Porterfield's opening partner Paul Stirling will not only be keen to bounce back from his golden duck against the Windies at Clontarf but also get to that elusive half-century which he has failed to do for either Middlesex or Ireland this season despite promising starts.
He will probably be dropped from the team today, with James McCollum the obvious replacement at No.4 having scored 102 for the Wolves against Bangladesh last Sunday, and the Waringstown batsman is overdue his second one-day global after being summarily dropped after his first-ball duck in India in February, only because Ireland needed three specialist spinners.
Ambris, playing only his fourth ODI, and Hope, a century-maker in each of the team's previous two matches in the tournament, shared an opening stand of 84 to give the Windies a solid start to chase.
In reply, Ireland were bowled out for mere 185 in 34.4 overs. Paul Stirling and Balbirnie then went about rebuilding the innings. O'Brien, who had batted with great intent from the off, deposited Jason Holder for three sixes in a row in the 48th over. However, West Indies' firepower in batting meant they had enough in the tank to chase the target down on a flat pitch, even if the outfield was rendered sluggish due to rain on the previous day.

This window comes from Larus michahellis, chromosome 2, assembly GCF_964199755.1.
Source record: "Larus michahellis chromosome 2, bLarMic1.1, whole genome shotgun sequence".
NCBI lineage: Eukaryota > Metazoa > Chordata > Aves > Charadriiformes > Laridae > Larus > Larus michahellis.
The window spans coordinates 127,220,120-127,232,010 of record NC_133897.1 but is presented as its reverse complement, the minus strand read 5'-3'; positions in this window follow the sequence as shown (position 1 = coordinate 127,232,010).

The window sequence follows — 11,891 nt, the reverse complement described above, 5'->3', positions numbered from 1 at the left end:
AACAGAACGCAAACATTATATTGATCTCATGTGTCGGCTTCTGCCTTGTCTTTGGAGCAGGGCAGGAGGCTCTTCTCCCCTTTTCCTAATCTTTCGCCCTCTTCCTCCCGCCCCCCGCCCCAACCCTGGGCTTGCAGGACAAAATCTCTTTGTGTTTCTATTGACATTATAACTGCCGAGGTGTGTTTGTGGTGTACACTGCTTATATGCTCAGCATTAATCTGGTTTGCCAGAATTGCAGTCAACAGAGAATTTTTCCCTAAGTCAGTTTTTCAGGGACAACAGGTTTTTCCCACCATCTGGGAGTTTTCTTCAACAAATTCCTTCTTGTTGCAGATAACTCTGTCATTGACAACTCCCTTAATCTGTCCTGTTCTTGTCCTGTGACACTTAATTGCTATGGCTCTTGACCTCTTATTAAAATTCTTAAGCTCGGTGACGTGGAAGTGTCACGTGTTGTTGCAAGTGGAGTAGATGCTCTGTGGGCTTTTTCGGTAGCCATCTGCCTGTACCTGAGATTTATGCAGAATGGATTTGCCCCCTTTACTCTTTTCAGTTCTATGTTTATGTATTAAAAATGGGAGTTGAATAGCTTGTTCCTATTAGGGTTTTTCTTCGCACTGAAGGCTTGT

Ambris continued to fire though in a fluid style. Ambris brought up his maiden One-Day International hundred in 89 balls with a punched single to a joyous West Indies changing room.
Carter and Holder kept the West Indies on track for victory with a 75-run partnership before Holder was sent packing by Rankin for 36. It might have been different at the end if the massive appeal against Jonathan Carter first ball had been given. They both hit crucial boundaries at times when they needed and despite Holder sending one skyward and departing with one run to win, the West Indies chased down the required 328 with thirteen balls to spare. This is probably the best I've batted in global cricket.
On this day previous year, Ireland were preparing to host their first day of Test match cricket, only for rain to delay the historic occasion by 24 hours.
He added: "We just didn't show up against the West Indies and couldn't string many partnerships together with bat and ball".
"I'm very positive that we can bounce back against Ireland, and when we play Bangladesh the second time around, we'll put up a much better performance", Holder said. I got boundaries on the up.
Ambris and Shai Hope had gotten West Indies' reply off to the flawless start, and they were aided by Ireland's bowlers not being disciplined enough.